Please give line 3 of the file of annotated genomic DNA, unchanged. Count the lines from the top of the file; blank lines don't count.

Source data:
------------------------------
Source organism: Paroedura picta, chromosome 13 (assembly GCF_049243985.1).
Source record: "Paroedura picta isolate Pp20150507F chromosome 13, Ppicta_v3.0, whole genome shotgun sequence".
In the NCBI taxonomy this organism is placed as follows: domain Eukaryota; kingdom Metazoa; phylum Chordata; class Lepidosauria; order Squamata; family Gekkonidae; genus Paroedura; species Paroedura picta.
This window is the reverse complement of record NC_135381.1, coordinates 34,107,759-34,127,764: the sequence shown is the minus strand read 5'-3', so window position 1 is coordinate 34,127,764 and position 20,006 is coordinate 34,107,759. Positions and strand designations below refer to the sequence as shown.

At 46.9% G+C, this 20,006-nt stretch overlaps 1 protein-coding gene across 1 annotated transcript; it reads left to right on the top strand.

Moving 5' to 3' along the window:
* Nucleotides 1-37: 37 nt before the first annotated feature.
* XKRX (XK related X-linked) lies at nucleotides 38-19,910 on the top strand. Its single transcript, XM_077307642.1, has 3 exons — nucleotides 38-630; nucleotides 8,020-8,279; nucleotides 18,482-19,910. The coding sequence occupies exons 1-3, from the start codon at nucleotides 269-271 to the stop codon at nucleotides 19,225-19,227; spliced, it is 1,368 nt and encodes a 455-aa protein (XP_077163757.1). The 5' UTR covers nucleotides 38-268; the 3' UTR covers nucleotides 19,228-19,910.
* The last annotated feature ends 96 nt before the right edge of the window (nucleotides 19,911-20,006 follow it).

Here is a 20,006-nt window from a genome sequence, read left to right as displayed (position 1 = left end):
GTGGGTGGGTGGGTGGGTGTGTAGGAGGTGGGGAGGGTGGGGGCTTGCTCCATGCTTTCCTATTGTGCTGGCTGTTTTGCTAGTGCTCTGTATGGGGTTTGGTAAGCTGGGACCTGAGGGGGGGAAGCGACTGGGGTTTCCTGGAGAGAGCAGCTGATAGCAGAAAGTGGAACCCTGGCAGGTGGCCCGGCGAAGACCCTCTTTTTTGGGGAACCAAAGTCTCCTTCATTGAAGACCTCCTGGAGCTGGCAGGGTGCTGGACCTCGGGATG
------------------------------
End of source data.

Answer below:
In the NCBI taxonomy this organism is placed as follows: domain Eukaryota; kingdom Metazoa; phylum Chordata; class Lepidosauria; order Squamata; family Gekkonidae; genus Paroedura; species Paroedura picta.